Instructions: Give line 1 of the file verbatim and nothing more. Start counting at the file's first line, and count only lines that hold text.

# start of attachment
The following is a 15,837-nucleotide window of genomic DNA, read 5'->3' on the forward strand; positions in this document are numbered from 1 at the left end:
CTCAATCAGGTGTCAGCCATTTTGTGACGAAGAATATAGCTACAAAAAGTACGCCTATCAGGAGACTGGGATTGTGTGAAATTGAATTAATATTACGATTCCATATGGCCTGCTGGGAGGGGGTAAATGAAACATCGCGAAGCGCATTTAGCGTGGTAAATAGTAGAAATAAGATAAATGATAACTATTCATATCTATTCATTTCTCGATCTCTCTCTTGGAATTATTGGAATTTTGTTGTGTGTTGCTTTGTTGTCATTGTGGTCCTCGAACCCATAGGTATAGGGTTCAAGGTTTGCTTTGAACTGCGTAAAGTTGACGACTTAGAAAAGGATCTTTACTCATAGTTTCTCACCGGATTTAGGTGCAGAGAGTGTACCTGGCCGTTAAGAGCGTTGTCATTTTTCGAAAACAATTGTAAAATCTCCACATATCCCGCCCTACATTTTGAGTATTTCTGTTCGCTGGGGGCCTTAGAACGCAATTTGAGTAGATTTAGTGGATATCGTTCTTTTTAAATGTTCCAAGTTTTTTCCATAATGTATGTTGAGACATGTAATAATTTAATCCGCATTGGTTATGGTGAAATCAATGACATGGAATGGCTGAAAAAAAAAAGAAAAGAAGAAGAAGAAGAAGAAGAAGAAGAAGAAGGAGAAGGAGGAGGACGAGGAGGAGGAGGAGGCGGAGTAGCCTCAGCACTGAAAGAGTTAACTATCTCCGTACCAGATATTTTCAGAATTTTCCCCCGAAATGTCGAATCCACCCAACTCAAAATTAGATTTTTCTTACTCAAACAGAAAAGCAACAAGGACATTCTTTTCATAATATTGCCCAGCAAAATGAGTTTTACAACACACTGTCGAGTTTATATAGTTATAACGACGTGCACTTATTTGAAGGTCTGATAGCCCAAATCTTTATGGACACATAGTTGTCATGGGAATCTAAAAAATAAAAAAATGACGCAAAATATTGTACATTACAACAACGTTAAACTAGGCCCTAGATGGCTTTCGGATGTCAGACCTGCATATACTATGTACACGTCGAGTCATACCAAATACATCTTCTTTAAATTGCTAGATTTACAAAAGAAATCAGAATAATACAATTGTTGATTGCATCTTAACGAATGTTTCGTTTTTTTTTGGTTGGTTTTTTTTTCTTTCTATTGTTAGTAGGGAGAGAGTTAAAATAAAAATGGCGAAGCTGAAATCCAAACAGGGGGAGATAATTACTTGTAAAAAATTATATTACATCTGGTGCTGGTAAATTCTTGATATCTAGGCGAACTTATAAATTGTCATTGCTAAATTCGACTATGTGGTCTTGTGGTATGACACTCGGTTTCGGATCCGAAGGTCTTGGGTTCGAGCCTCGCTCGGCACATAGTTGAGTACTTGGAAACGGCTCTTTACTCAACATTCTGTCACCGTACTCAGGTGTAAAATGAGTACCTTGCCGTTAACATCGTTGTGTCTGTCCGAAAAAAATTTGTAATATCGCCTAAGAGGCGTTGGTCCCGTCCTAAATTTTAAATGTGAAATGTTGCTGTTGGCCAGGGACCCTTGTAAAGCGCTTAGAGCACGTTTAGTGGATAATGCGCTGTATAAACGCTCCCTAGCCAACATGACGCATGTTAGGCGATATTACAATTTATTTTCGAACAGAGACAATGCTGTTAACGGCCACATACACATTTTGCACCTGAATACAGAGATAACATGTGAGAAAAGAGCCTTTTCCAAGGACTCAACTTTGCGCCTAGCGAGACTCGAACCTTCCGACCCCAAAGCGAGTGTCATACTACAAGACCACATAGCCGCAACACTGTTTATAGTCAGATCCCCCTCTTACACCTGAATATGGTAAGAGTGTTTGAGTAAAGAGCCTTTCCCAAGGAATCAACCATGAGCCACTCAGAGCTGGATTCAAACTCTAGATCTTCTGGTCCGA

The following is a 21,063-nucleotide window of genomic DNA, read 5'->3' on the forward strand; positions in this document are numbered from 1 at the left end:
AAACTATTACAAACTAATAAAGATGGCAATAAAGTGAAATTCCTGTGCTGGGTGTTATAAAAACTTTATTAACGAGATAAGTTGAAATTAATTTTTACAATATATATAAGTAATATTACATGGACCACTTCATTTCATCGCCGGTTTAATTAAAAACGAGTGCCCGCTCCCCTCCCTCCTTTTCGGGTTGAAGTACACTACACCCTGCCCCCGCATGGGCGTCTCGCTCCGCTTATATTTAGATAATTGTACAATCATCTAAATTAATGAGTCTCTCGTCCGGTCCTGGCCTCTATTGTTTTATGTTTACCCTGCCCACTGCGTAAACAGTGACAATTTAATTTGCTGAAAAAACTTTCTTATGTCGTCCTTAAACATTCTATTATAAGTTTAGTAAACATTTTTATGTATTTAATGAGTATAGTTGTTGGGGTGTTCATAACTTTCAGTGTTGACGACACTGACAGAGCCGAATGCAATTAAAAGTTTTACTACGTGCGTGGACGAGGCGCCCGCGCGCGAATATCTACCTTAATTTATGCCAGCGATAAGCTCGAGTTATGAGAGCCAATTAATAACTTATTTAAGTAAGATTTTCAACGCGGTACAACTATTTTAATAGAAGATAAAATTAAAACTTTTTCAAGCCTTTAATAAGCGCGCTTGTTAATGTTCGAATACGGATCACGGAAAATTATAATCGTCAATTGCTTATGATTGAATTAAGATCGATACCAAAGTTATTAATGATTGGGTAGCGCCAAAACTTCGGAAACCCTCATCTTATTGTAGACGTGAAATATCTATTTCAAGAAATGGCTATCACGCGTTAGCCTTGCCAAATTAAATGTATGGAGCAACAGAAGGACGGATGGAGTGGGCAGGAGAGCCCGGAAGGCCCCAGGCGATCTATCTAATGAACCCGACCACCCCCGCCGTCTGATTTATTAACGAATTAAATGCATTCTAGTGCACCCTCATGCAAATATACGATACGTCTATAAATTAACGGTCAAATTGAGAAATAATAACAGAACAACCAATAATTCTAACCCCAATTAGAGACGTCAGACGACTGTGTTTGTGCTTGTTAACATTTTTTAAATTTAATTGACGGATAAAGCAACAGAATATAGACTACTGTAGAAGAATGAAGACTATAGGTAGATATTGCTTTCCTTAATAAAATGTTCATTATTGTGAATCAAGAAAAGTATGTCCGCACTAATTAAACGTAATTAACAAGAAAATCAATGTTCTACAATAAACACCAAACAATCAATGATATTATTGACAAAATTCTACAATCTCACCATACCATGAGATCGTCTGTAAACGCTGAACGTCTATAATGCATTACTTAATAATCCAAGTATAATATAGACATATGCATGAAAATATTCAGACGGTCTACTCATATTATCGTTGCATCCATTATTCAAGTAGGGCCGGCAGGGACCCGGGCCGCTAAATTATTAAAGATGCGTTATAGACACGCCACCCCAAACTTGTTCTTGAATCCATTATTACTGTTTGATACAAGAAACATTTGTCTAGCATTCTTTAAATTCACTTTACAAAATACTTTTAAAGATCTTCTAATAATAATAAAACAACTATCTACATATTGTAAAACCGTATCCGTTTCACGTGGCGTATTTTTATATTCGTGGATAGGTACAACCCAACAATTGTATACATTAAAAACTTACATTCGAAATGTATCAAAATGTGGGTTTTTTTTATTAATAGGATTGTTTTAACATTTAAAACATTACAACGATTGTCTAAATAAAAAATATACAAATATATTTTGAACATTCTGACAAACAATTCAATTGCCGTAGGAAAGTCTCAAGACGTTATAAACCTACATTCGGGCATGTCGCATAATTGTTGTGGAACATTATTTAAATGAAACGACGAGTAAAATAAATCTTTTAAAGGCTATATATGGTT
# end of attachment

The following is a 15,837-nucleotide window of genomic DNA, read 5'->3' on the forward strand; positions in this document are numbered from 1 at the left end: